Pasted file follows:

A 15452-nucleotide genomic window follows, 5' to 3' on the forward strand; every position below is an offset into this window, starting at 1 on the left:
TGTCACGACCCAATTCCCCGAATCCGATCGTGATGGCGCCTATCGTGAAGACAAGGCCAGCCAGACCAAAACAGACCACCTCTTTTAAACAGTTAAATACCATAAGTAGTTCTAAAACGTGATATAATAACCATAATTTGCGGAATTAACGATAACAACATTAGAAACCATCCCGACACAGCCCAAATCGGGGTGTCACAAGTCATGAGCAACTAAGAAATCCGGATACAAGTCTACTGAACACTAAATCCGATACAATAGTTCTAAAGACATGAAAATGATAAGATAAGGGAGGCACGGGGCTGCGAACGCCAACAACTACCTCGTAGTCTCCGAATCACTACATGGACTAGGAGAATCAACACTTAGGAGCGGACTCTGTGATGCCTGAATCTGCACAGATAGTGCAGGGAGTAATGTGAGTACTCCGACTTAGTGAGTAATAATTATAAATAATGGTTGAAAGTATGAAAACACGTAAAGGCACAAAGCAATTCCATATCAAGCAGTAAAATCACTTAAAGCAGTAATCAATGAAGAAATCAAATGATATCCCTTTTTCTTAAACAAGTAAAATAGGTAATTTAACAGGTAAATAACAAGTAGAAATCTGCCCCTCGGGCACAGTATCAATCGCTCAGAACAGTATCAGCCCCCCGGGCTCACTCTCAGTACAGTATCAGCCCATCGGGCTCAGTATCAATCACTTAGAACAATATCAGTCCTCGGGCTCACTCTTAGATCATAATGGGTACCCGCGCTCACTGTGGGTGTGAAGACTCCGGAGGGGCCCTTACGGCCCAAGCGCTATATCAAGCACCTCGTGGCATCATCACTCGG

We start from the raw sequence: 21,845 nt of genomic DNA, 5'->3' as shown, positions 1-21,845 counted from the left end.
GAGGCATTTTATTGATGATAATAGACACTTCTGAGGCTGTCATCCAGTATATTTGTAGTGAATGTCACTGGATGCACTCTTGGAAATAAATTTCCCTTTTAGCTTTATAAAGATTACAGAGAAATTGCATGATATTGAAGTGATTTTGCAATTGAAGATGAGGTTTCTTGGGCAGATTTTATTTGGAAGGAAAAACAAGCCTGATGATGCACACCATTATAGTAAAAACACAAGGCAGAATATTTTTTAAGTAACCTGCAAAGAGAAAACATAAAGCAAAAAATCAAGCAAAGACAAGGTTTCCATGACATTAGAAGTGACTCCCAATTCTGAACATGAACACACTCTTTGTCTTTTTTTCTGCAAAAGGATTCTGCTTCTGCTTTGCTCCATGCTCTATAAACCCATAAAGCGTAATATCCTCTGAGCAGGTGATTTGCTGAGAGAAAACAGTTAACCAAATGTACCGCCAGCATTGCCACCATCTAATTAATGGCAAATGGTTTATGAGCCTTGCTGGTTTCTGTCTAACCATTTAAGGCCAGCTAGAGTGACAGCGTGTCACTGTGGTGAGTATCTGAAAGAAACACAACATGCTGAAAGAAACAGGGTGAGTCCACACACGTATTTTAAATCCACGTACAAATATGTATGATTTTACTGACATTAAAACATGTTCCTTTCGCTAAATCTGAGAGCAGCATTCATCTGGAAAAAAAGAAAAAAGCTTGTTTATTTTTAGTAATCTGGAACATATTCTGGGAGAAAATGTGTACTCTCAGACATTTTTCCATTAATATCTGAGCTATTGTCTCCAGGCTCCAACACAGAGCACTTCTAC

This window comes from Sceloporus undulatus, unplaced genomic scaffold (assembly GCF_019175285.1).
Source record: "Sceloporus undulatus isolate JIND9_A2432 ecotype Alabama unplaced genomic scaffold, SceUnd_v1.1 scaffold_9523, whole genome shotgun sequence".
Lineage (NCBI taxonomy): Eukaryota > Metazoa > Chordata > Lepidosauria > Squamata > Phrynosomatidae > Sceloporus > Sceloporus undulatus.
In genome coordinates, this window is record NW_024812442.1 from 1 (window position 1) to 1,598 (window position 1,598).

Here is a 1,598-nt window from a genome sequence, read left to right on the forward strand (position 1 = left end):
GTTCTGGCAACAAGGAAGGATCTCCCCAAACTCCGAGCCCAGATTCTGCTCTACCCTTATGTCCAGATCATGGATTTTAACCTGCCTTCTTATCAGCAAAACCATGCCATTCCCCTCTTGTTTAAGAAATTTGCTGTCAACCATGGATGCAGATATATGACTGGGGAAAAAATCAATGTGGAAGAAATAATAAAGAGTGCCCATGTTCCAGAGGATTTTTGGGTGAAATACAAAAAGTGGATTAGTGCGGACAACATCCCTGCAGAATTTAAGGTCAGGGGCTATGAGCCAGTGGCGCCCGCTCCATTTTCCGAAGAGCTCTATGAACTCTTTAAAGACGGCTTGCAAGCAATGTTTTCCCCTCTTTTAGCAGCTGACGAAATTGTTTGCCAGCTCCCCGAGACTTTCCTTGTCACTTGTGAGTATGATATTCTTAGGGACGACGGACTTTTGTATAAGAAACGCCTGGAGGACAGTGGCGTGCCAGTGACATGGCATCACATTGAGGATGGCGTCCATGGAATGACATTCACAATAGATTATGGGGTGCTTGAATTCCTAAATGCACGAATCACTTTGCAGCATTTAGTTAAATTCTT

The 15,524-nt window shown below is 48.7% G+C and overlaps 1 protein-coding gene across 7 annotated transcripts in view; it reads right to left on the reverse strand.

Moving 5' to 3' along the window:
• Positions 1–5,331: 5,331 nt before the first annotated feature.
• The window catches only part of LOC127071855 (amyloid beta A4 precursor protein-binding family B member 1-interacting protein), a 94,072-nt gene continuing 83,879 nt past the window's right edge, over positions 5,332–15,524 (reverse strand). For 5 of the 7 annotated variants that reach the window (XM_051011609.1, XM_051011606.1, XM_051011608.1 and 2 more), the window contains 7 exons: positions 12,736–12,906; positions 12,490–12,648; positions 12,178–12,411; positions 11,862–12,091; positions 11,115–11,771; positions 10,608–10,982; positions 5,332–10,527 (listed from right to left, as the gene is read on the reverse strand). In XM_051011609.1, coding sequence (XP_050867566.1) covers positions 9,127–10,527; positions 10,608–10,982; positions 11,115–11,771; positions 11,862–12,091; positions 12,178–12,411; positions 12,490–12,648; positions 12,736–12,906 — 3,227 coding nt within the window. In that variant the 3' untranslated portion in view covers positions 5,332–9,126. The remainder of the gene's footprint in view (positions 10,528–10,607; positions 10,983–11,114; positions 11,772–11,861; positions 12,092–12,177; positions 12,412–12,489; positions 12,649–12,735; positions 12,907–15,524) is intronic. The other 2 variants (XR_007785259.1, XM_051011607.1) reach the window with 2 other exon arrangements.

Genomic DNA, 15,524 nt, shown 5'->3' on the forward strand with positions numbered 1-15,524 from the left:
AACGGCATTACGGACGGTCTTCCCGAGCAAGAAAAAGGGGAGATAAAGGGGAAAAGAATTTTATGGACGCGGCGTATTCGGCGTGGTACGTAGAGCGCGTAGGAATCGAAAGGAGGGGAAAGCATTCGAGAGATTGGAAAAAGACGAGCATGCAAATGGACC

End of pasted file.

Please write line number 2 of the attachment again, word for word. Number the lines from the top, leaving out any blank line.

TGTCACGACCCAATTCCCCGAATCCGATCGTGATGGCGCCTATCGTGAAGACAAGGCCAGCCAGACCAAAACAGACCACCTCTTTTAAACAGTTAAATACCATAAGTAGTTCTAAAACGTGATATAATAACCATAATTTGCGGAATTAACGATAACAACATTAGAAACCATCCCGACACAGCCCAAATCGGGGTGTCACAAGTCATGAGCAACTAAGAAATCCGGATACAAGTCTACTGAACACTAAATCCGATACAATAGTTCTAAAGACATGAAAATGATAAGATAAGGGAGGCACGGGGCTGCGAACGCCAACAACTACCTCGTAGTCTCCGAATCACTACATGGACTAGGAGAATCAACACTTAGGAGCGGACTCTGTGATGCCTGAATCTGCACAGATAGTGCAGGGAGTAATGTGAGTACTCCGACTTAGTGAGTAATAATTATAAATAATGGTTGAAAGTATGAAAACACGTAAAGGCACAAAGCAATTCCATATCAAGCAGTAAAATCACTTAAAGCAGTAATCAATGAAGAAATCAAATGATATCCCTTTTTCTTAAACAAGTAAAATAGGTAATTTAACAGGTAAATAACAAGTAGAAATCTGCCCCTCGGGCACAGTATCAATCGCTCAGAACAGTATCAGCCCCCCGGGCTCACTCTCAGTACAGTATCAGCCCATCGGGCTCAGTATCAATCACTTAGAACAATATCAGTCCTCGGGCTCACTCTTAGATCATAATGGGTACCCGCGCTCACTGTGGGTGTGAAGACTCCGGAGGGGCCCTTACGGCCCAAGCGCTATATCAAGCACCTCGTGGCATCATCACTCGG